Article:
Market Hacking: Phishing for Company Data
I think we all know by now that hackers and cybercriminals cause disruption for a range of reasons – to secure money, to cause chaos, or – in the case of the latest breed of break-in artists – to obtain various company and market data with the objective of manipulating the stock market. Besides the problems this causes hundreds if not thousands of companies, investors, law firms, merger & acquisition consultants, and boards of directors, this latest intrusion is particularly worrisome in terms of its impact on the broader economic health and viability of our capital markets.
At the center of some of the latest findings is FireEye, an increasingly well-known Silicon Valley security company that recently released a report detailing a relatively new approach to gaining an edge in the financial markets, securing critical corporate information, and leveraging the data to influencing stock pricing.
Data theft attacks of the type designed to manipulate stock prices have been around for many years and are typically categorized as “pump and dump” attacks. Approximately six or seven years ago, we saw evidence of driving up pink sheet stocks – but the concept has been around for many years, with one of the most recent form of stock market manipulation we have seen were being the possible attacks on the exchanges themselves.
A brilliant combination of tech savvy and social engineering, the type of price manipulation executed by the gang in the FireEye report is merely a more focused type of “whaling” or spear-phishing. For instance, outside of financial services we’ve frequently seen (e.g. in the Aurora attacks) hacking scenarios focused on administrators and others with powerful credentials that enable access to sensitive company infrastructure. A range of business development executives, C-suite titles, and M&A departments have borne the brunt of these attacker’s efforts to secure insider information and manipulate it. Even executive assistants are a logical focus of these attackers because they tend to have full access to busy executives’ calendars and inboxes. Moreover, because executive assistants are used to being sent all sorts of outlandish and reasonable-sounding invitations to pass on to their superiors, they have a particularly low threshold when it comes to filtering things out for their busy bosses, especially in terms of clicking on unknown URLs and opening potentially infected attachments.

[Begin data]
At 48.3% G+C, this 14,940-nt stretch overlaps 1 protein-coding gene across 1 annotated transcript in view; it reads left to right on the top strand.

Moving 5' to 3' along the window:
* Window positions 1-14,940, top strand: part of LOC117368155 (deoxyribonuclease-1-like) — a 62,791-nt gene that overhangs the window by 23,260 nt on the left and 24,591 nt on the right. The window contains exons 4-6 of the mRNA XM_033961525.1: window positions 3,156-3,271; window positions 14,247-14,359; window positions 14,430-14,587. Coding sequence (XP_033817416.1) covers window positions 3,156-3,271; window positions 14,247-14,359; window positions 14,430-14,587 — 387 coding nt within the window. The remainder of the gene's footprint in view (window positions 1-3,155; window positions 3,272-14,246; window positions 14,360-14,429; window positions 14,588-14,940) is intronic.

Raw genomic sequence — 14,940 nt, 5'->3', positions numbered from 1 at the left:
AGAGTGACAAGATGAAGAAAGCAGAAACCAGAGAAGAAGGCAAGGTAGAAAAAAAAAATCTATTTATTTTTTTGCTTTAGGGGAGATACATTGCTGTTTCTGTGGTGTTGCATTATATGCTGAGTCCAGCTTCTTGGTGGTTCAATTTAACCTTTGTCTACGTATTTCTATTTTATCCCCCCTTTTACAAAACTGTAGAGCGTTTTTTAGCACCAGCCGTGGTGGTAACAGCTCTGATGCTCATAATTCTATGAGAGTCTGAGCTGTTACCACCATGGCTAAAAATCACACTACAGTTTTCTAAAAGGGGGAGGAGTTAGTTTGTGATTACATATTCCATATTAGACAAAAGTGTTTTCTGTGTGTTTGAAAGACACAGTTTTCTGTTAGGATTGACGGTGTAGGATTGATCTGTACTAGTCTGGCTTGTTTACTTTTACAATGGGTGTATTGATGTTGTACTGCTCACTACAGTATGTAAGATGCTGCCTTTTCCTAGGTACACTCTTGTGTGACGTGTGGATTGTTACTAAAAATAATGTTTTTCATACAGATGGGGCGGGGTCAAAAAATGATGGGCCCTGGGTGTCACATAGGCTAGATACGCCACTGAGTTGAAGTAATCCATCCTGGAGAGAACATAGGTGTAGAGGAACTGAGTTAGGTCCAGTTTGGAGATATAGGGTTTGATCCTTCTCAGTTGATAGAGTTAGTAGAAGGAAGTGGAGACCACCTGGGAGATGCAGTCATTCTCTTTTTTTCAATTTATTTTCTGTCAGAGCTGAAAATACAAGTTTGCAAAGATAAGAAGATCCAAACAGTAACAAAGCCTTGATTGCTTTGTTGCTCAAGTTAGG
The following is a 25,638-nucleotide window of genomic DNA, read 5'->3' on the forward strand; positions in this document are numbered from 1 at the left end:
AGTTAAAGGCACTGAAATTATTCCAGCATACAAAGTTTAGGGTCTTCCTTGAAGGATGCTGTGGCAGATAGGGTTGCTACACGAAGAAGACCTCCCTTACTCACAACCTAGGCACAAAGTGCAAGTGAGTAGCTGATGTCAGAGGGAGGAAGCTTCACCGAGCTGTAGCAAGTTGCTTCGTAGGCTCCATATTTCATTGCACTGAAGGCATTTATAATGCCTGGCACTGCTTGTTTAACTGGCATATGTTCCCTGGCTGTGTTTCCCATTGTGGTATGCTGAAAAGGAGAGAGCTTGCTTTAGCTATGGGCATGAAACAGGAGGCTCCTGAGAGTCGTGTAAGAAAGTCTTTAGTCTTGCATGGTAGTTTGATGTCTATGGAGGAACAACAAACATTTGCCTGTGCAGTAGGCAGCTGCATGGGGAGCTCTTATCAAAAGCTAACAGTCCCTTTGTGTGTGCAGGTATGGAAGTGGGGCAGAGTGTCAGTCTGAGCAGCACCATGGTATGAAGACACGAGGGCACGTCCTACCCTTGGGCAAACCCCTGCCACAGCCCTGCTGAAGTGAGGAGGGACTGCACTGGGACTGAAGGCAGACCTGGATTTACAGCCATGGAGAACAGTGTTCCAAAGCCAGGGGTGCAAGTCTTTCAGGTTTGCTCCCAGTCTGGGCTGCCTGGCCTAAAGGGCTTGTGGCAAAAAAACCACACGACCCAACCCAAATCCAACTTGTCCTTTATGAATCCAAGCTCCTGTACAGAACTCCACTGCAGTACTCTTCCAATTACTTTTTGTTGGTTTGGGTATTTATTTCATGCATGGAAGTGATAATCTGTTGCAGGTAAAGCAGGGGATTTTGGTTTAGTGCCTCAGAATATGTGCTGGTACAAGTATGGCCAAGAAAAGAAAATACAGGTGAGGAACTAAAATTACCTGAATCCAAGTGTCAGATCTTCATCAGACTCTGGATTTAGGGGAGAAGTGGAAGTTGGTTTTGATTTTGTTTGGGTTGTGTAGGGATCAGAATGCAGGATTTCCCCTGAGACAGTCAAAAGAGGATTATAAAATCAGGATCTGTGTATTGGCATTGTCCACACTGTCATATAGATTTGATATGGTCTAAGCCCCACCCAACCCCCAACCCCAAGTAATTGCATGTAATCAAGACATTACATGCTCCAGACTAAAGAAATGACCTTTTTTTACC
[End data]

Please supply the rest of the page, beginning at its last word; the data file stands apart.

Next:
The tactics used in these types of attacks are nothing new. They continue to revolve around infected links that cause water-holing and “drive-by-download” attacks, infected attachments that infect unpatched systems (e.g. Adobe Acrobat), coupled with individuals posing as genuine partners and customers executed by “plain vanilla” social engineering.
The corporate hacking scenario is perhaps the most worrisome if you’re sitting on sensitive and confidential information that can move market prices. In addition, price manipulation of this type is difficult to detect and trace, despite it having a huge impact on our confidence in market integrity.
Another fascinating tidbit is that these cybercriminals don’t appear to come from the usual places in the world that we think of when it comes to data espionage, such as China or Eastern Europe. Instead, these hackers are more than likely to be current or former traders or M&A-related individuals and seem to be from the United States or Europe. This further supports the evidence that not all cybercriminals come from outside the US; Americans have been implicated in hacking before and this is further evidence of this fact. While it is becoming increasingly commonplace for security vendors and our public officials to blame China or Eastern Europe for attacks, it is important to recognize that is not always the case.
One reporter recently posed to us, “Why would this discovery be important if the specifically fraudulent trades cannot be identified?” The fact is that trade and price manipulation cause significant deterioration in market confidence and integrity; and as corporate theft on a global basis worsens, this also represents a threat to our nation’s critical infrastructure.